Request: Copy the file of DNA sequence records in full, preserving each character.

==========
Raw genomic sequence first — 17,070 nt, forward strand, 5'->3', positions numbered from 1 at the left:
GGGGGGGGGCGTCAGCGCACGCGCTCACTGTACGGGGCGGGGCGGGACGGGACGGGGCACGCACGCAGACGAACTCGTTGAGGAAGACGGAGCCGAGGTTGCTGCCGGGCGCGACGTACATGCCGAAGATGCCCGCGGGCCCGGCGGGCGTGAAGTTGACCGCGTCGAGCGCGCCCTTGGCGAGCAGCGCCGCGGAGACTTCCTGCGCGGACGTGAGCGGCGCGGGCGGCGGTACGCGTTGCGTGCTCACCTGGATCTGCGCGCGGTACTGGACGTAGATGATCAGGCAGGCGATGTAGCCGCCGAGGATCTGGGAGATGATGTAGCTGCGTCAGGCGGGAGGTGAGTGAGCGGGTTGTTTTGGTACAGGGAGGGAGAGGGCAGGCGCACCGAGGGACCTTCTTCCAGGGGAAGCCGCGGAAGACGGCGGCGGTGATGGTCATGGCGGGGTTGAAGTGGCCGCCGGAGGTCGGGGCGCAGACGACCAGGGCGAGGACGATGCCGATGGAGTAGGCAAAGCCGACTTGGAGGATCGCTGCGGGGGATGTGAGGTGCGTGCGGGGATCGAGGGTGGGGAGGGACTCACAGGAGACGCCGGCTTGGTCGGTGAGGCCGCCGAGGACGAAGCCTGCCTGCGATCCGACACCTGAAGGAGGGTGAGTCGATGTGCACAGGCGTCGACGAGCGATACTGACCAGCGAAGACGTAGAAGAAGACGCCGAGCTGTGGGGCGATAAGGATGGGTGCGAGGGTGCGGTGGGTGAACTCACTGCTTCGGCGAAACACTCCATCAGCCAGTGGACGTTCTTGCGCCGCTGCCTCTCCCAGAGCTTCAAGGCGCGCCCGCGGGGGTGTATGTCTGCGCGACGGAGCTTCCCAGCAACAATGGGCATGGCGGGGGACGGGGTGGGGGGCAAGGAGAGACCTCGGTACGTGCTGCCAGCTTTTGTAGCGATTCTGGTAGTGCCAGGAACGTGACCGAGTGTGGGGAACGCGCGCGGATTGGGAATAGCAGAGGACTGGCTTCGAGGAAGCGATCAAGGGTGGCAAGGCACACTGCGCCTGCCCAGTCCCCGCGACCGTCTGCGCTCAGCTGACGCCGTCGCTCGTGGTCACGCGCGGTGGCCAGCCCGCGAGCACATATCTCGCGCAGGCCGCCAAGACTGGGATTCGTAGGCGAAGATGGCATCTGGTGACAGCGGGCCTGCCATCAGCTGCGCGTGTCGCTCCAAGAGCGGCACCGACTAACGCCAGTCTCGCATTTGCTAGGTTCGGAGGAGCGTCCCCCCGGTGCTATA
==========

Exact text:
Raw genomic sequence first — 17,070 nt, forward strand, 5'->3', positions numbered from 1 at the left:
GGGGGGGGGCGTCAGCGCACGCGCTCACTGTACGGGGCGGGGCGGGACGGGACGGGGCACGCACGCAGACGAACTCGTTGAGGAAGACGGAGCCGAGGTTGCTGCCGGGCGCGACGTACATGCCGAAGATGCCCGCGGGCCCGGCGGGCGTGAAGTTGACCGCGTCGAGCGCGCCCTTGGCGAGCAGCGCCGCGGAGACTTCCTGCGCGGACGTGAGCGGCGCGGGCGGCGGTACGCGTTGCGTGCTCACCTGGATCTGCGCGCGGTACTGGACGTAGATGATCAGGCAGGCGATGTAGCCGCCGAGGATCTGGGAGATGATGTAGCTGCGTCAGGCGGGAGGTGAGTGAGCGGGTTGTTTTGGTACAGGGAGGGAGAGGGCAGGCGCACCGAGGGACCTTCTTCCAGGGGAAGCCGCGGAAGACGGCGGCGGTGATGGTCATGGCGGGGTTGAAGTGGCCGCCGGAGGTCGGGGCGCAGACGACCAGGGCGAGGACGATGCCGATGGAGTAGGCAAAGCCGACTTGGAGGATCGCTGCGGGGGATGTGAGGTGCGTGCGGGGATCGAGGGTGGGGAGGGACTCACAGGAGACGCCGGCTTGGTCGGTGAGGCCGCCGAGGACGAAGCCTGCCTGCGATCCGACACCTGAAGGAGGGTGAGTCGATGTGCACAGGCGTCGACGAGCGATACTGACCAGCGAAGACGTAGAAGAAGACGCCGAGCTGTGGGGCGATAAGGATGGGTGCGAGGGTGCGGTGGGTGAACTCACTGCTTCGGCGAAACACTCCATCAGCCAGTGGACGTTCTTGCGCCGCTGCCTCTCCCAGAGCTTCAAGGCGCGCCCGCGGGGGTGTATGTCTGCGCGACGGAGCTTCCCAGCAACAATGGGCATGGCGGGGGACGGGGTGGGGGGCAAGGAGAGACCTCGGTACGTGCTGCCAGCTTTTGTAGCGATTCTGGTAGTGCCAGGAACGTGACCGAGTGTGGGGAACGCGCGCGGATTGGGAATAGCAGAGGACTGGCTTCGAGGAAGCGATCAAGGGTGGCAAGGCACACTGCGCCTGCCCAGTCCCCGCGACCGTCTGCGCTCAGCTGACGCCGTCGCTCGTGGTCACGCGCGGTGGCCAGCCCGCGAGCACATATCTCGCGCAGGCCGCCAAGACTGGGATTCGTAGGCGAAGATGGCATCTGGTGACAGCGGGCCTGCCATCAGCTGCGCGTGTCGCTCCAAGAGCGGCACCGACTAACGCCAGTCTCGCATTTGCTAGGTTCGGAGGAGCGTCCCCCCGGTGCTATA